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Brian Wells

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  1. No doubt. But here's something to keep in mind. A couple of years ago I bought some Kino Diva 200's for $528 each, plus a Hardigg Case ($200), and lamps ($150-200, I think). I used the lights for about a year and then sold them on eBay for $1500, plus shipping. After it was all said and done, deducting all sale-related expenses, I owned the lights for well over a year and paid less than $100 that entire time. Being in business for yourself, it's hard to predict exactly when you might need cash on short notice. Owning (and liquidating) name brand goods can be an excellent source of generating cash in a hurry. Kino Flo lights hold their value better than almost anything out there (Dedolights, too!). The value of low end gear doesn't even come close. Something to keep in mind.
  2. Hi, For *most* cinematographers, that method is not simpler, IMHO. Hope this helps!
  3. GAM makes a self-adhesive backed ND gel (WindowGrip?) that should work well for that. Has anyone here used that product?
  4. Whatever you do, avoid the Shadow Telecine. It is not truly hi-def (at least not from my K3 footage). In fact, the Cinelab transfer of the same footage (using a Rank Turbo) looked about 90% as good/sharp in Standard Def as the Shadow looked in DVCPro HD, at 1/4th the cost. I am not saying the Rank is a great telecine, more along the lines of that the Shadow was a huge disappointment. Hope this helps.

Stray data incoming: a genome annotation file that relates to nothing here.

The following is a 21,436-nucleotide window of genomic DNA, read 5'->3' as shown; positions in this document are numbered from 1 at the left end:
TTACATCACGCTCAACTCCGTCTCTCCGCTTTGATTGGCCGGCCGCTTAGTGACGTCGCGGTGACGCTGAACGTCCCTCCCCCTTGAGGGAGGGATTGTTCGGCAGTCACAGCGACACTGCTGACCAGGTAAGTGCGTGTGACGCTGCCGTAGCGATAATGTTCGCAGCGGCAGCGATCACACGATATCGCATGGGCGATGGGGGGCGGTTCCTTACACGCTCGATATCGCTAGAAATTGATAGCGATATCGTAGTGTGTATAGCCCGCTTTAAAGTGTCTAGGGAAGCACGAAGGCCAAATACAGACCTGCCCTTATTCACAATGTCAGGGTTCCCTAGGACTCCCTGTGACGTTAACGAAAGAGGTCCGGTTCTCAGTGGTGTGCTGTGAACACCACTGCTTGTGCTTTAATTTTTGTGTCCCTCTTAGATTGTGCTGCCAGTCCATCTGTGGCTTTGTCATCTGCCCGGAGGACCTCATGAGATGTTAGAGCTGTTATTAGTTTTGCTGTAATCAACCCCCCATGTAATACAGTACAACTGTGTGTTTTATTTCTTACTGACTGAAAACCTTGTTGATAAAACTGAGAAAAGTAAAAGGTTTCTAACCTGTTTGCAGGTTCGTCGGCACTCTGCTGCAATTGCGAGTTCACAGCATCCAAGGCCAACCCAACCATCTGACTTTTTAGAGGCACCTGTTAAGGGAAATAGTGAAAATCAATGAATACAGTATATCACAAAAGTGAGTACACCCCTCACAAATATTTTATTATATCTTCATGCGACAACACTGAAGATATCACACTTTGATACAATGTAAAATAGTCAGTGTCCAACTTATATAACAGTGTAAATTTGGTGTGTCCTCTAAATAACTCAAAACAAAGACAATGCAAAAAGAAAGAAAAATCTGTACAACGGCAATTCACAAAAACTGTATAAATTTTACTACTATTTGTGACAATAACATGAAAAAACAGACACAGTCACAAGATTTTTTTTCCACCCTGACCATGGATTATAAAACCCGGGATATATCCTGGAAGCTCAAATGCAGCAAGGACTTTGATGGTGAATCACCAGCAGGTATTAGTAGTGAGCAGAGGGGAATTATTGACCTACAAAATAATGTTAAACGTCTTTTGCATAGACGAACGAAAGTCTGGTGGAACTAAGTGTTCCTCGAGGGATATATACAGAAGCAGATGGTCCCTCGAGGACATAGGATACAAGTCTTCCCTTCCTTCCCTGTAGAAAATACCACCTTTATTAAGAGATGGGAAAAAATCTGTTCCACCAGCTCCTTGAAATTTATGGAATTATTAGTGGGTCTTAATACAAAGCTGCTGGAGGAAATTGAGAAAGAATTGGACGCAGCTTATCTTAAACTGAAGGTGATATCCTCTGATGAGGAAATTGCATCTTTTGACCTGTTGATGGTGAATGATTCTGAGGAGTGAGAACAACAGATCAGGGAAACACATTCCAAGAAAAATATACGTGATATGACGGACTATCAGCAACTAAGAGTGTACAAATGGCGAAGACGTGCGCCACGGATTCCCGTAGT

5. I have that meter (L-608, non-cine) and it has a lot of nice features and is simple to use as long as you have a general understanding of exposure. So far it hasn't been very reliable for me. Maybe I just have bad luck, but the electronic display inside the eyepiece of the spot meter has "shifted" down about a half inch, inside the device. Needless to say, on mine you have to look at the exterior display to check the spot reading. Frustrating to say the least, especially since this is one of the more pricey meters around. All that to say: the more complicated a device becomes, the more likely some part of it will break.
  6. There is no doubt in my mind that you are capable of shooting a good looking movie. But, realize there are only a few hundred working cinematographers in the world. You have to be real good with people to rise to the top. There are thousands of good looking movies shown at film festivals every year. And new people enter the field all the time. They all think they will be recognized for their efforts and be offered more DP work on increasingly upscale productions. A more likely scenario is that you shoot a good looking low budget movie and be offered some PA work on a higher level production as a result. But, that's not so bad, is it? ;)
  7. What kind of education do you think you need? Only networking will get you into the film industry. What matters is that you get along real well with people. If you do, you're much closer to finding work than someone with a lot of knowledge that no-one likes to be around, imo. All the technical skills you need to know will come to you with experience, but a positive attitude and solid work ethic (can-do attitude) are the most important skills you can bring to a set... those are the skills people are looking for in new crew members.